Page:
Business News of Thu, 27 Oct 201620
Energy experts confirm NPP's warning on return of 'dumsor'
The country faces an imminent power challenge in December or early next year, two energy experts have said – corroborating a warning by the opposition New Patriotic Party (NPP).
Head of Policy Unit at the Africa Centre for Energy Policy (ACEP), Dr Ishmael Ackah, and Kojo Poku, an Energy Expert both agree the country is not likely to sustain the high cost of importing crude oil to feed power barges.
Kojo Poku says Ghana’s huge debt to Nigeria Gas (N-Gas), about $300 million, for which reason gas supply to power thermal plants has been cut, could have been avoided.
“We are spending so much in importing crude oil to power the plants because we are not paying our debts to NGas to get the gas in as we should.
"We are spending [about] 30 million dollars every four months to bring in 600, 000 barrels of crude oil. That works out 90 million a year. What is our debt to N-Gas?” he was baffled.
Currently, the Sunon Asogli Power Plant, which produces 200 MW of power and the CENET Power Plant (126MW) have been shut down due cut in gas supply from N-Gas.
ACEP’s Dr Ishmael Ackah also said a fall in power supply is very likely next year when a routine shutdown of the FPSO Kwame Nkrumah starves Karpower and Ameri power plants of gas.
“Early next year, for eight to four weeks, we are going to fix the FPSO, so it is going down for about three months. If we do the repairs on-site, there will not be any trouble. If we do it off-site, we are going to lose gas to Ameri, it means Ameri too will not be working so these are some of the reasons why they are saying that next year there may be dumsor,” he explained.
The two experts were speaking Wednesday on current affairs programme, PM Express which airs on the Joy News channel (Multi TV).
They were commenting on a press conference held by the NPP about the country's power situation.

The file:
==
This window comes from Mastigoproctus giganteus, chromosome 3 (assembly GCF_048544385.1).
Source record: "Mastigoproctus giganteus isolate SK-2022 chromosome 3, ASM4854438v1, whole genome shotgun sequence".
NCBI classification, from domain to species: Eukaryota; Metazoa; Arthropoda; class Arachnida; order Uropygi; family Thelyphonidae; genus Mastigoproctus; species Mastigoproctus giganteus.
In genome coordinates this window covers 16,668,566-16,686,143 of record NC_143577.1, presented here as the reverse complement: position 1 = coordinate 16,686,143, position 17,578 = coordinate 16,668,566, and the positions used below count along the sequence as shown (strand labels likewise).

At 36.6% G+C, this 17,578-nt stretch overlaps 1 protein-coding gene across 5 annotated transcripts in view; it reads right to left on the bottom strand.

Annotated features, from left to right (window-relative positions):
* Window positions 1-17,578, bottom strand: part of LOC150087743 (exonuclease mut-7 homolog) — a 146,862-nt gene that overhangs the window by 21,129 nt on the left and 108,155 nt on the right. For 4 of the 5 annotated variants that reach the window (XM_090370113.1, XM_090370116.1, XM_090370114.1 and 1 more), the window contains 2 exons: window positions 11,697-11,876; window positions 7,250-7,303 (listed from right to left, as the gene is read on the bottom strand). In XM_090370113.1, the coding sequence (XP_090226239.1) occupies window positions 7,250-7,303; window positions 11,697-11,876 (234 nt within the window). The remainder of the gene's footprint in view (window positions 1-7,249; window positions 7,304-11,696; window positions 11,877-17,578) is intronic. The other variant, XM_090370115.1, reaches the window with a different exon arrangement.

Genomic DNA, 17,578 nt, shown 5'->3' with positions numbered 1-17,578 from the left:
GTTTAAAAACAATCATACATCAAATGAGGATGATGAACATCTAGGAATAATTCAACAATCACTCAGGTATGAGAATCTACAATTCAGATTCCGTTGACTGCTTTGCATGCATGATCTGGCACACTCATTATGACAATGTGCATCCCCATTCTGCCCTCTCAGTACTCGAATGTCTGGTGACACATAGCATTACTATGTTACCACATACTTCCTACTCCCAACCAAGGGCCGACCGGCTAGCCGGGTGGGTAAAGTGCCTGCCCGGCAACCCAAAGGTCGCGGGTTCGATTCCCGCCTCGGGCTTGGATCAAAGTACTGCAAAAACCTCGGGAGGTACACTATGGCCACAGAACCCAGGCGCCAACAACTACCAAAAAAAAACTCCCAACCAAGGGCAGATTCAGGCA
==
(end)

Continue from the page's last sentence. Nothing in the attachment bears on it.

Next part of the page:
NPP’s Director of Policy, Boakye Agyarko, said at the press conference that the country faces a return to the debilitating power crisis that characterised last year and early this year.
The NPP said this will happen when the country loses a power supply shortfall of 700 MW due to mismanagement and poor planning by the current John Mahama-led administration.
But speaking on PM Express, Kojo Poku attempted an explanation for the current administration's refusal to pay debts owed N-Gas: corruption and underhand dealings.
“There is no ‘chop-chop’ [kick-back] when you get the gas in. With the importation of crude oil, some individuals are getting their share because there are markups and individuals in between the buying of crude.
“That is what [some government officials] are happy with, and that is why they are encouraging it,” he told PM Express host, Nana Ansah Kwao IV.
He said once the cost of a barrel of crude oil crosses the $50 per barrel mark, the situation is going to be dire.
“Currently, power consumers are paying less than the cost of producing power,” he cited as another major problem, regretting government’s decision to reduce power tariffs following agitations.
But Dr Ackah retains some optimism about Ghana's power situation.
If Ghana pays N-Gas today there will be enough gas to power the thermal plants, and with Akosombo Dam adding up, the country is not likely to face power challenges in December or next year.